In most college courses, students use multiple online tools to support collaboration and learning. However, little is known about how students navigate and integrate their use of online tools, or about the collective impact of using a specific set of online tools. This project aims address this knowledge gap by developing an open platform to collect, integrate, and analyze data from students' use of multiple online tools. This platform, called Concert, will actively track student progress, and allow instructors to identify students' help-seeking and collaboration behaviors. It will also enable research to develop a model of how students use the online resources that are available to them. It is expected that results of this project will increase understanding of students' help-seeking behaviors, study behaviors, and social relationships within classes, and how these behaviors and relationships affect student performance.

Using open application programming interfaces, the Concert platform will gather data from commonly used systems, such as the Piazza forum, Jenkins Automated Grader, the GitHub submission system, MyDigitalHand, and Moodle. It will integrate data from these online tools and provide a single student interface for notifications and help seeking, as well as a single instructor interface for data analysis and student evaluation. It will monitor students' use of the online tools and their study habits, and respond with automated guidance. Although the project will initially focus on computer science courses, it is designed to support students in any other STEM field. The Concert platform will collect large sets of detailed, anonymous data about students' online actions and class performance, providing a rich dataset to support further educational research. If successful, this project has the potential to empower STEM students and broaden participation by reducing the complexity of selecting and using online tools, thus supporting increased student engagement and learning.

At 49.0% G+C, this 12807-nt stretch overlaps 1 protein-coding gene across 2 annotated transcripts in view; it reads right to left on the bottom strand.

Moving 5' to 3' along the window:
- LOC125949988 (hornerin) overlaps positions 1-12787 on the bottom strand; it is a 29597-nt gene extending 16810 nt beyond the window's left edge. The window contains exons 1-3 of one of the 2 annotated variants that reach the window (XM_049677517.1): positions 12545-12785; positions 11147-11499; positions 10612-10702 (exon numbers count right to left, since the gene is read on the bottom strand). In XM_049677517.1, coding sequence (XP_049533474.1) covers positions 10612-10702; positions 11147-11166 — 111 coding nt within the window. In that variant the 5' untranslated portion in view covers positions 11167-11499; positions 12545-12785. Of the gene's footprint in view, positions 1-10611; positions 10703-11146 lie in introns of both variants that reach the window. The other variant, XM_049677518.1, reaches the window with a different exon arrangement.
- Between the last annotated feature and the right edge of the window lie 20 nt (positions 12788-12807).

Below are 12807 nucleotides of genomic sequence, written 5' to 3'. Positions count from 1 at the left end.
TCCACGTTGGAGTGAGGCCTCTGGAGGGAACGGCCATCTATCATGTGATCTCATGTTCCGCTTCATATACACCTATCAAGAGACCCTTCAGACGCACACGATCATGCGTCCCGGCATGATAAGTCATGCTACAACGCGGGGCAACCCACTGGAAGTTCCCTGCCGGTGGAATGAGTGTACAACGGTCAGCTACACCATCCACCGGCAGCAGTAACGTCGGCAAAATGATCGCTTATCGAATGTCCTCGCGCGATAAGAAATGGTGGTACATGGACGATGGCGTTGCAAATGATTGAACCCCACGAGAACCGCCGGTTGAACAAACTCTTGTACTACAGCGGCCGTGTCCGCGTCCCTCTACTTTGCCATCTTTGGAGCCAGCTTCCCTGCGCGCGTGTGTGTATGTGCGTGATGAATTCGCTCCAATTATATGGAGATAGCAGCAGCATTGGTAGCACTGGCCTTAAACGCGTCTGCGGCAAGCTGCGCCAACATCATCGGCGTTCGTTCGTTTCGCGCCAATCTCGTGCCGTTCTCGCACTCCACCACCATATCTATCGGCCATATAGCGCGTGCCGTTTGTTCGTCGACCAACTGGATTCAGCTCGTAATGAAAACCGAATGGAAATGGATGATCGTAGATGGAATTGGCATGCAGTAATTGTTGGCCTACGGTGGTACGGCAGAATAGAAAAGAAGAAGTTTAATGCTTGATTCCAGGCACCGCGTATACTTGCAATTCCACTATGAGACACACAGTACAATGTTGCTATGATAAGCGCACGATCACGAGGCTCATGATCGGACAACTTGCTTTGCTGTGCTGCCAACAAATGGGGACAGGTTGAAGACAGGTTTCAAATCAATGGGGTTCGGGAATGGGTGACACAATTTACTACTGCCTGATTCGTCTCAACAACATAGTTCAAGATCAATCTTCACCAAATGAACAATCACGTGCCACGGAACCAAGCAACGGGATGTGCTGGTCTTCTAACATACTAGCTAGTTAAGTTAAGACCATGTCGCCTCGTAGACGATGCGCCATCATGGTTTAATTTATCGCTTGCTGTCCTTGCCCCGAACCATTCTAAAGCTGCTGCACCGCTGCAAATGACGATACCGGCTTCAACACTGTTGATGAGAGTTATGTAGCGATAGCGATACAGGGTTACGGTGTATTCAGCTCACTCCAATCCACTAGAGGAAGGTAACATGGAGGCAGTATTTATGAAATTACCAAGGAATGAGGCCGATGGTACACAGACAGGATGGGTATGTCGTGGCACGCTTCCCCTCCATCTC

This award reflects NSF's statutory mission and has been deemed worthy of support through evaluation using the Foundation's intellectual merit and broader impacts review criteria.

National Science Foundation (NSF)
Division of Undergraduate Education (DUE)
Standard Grant (Standard)
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Stephanie August
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North Carolina State University Raleigh
United States
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